What support can I get?

Weekly compensation - loss of potential earnings

ACC can support you after six months of incapacity if you are over 18 and you would have finished your course of study.

What help can I get?

You may be able to get support from us for the work you would have started had you not been injured, if you are injured when you:

  • are under 18
  • have been in full-time study or training since turning 18.

We can support you after six months of being injured if you fulfil both of the following, you:

  • are over 18
  • would have finished your course of study.

Weekly compensation payments for loss of potential earnings are based on the higher of the minimum weekly wage or 125% of the invalid’s benefit, and you’ll be paid 80% of that rate.

Note:
Superannuation may affect your weekly compensation payments. Contact us for more information.

What do I need to do to get help?

  1. Ensure that cover is approved. See How do I make a claim?
  2. Contact us in writing, or phone to request weekly compensation. We’ll send you the forms you need to complete.
  3. Complete the forms and provide us with a medical certificate. This must:
  • be completed by the health professional that you went to see initially about your injury. If this isn’t possible, please let us know – we may be able to help
  • clearly state how your work will be affected by your injury.
  1. Provide us with more referrals and approvals if needed.

How am I eligible?

To be eligible for weekly compensation due to loss of potential earnings, your ACC client services contact will:

  • determine that your claim has been accepted by us for cover
  • check your medical certificate to confirm that you can’t work because of your injury
  • gather information to confirm your eligibility, eg for example evidence from your university that you were in full-time study until the time of your accident
  • check that you fulfil all of the following, you:
  • are over 18
  • were injured before you were 18, or had been in full-time study or training since turning 18 when you were injured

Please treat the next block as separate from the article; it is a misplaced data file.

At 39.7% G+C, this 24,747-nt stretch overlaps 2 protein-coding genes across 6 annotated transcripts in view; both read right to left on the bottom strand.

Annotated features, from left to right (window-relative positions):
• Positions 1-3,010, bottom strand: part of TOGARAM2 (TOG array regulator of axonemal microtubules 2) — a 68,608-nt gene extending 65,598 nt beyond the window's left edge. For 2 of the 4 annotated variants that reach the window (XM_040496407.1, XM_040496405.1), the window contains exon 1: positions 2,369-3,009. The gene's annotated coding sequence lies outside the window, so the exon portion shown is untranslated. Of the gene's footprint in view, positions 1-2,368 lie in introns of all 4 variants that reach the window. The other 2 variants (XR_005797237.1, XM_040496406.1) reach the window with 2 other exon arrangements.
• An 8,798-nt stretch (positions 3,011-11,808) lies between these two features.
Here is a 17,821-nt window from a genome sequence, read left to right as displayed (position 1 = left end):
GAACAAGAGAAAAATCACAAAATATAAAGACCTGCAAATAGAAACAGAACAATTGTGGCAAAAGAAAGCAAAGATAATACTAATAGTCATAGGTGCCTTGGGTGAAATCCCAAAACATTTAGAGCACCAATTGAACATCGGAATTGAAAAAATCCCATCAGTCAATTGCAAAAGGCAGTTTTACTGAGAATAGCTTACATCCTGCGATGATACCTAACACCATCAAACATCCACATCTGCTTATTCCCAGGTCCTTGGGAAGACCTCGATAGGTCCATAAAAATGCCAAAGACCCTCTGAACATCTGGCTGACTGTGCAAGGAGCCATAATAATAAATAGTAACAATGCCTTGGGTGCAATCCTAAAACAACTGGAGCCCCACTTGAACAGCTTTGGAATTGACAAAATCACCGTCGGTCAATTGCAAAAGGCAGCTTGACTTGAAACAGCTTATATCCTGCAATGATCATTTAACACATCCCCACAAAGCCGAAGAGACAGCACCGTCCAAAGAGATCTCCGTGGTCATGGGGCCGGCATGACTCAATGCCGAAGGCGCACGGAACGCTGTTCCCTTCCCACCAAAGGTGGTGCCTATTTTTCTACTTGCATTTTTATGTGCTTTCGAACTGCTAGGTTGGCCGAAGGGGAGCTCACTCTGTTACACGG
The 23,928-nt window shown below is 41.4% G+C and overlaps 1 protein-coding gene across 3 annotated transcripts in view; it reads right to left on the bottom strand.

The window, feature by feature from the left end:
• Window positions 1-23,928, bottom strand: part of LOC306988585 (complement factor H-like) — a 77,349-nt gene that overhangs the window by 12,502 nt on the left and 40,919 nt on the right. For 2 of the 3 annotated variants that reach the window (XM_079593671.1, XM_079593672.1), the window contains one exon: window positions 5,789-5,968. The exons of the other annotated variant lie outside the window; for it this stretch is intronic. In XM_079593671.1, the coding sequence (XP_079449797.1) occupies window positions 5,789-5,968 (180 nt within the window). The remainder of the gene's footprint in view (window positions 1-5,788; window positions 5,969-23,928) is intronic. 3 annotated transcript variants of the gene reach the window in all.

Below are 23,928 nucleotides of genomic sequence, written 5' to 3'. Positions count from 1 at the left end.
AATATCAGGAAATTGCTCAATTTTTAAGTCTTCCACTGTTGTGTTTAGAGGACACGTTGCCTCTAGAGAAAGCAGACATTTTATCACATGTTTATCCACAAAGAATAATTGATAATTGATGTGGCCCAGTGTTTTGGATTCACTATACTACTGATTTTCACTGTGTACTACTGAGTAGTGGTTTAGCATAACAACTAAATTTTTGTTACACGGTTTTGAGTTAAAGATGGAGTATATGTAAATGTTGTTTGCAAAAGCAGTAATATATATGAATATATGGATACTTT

• have been unable to work because of your injury for more than six months
  • have not been studying since you started claiming from us.

For example

A child at the age of five suffers a serious car accident resulting in significant permanent brain damage. By the time they reach age 18 they are eligible to start receiving weekly compensation for loss of potential earning capacity, as they’ve already been injured for longer than six months.

Important:
The help you’ll get depends on your individual circumstances. Contact us to confirm if you are eligible, or to identify other ways in which we can help.

How long might ACC take to determine if I am eligible?

The time for processing the initial request for weekly compensation depends on the time it takes to source any required supporting information.

Contact us if you have not heard from us within a reasonable period of time.

What happens next?

If your request for weekly compensation is declined, we’ll send you a letter explaining why. If you are unhappy with the decision you can ask for it to be reviewed. See What if I have problems with a claim?

Otherwise you will receive payments on a weekly basis, and we’ll help with your recovery. Your ACC case owner will be your main point of contact. They will:

  • manage your claim and inform you of what help we can offer
  • help you to develop a rehabilitation plan to ensure that you recover and are able to begin work as quickly as possible
  • review your situation periodically; you’ll need to provide a medical certificate at least every 13 weeks to confirm that you are still unable to work.

When you are well enough to begin work, we’ll stop weekly payments. Or if you take up part-time work, we’ll reduce payments to reflect this and inform you of any changes.

Note:
You can begin or continue to contribute money to the government Kiwisaver scheme while receiving weekly compensation.

Related legislation

Accident Compensation (AC) Act 2001

Last updated: 22 January 2015

Last reviewed: 20 January 2015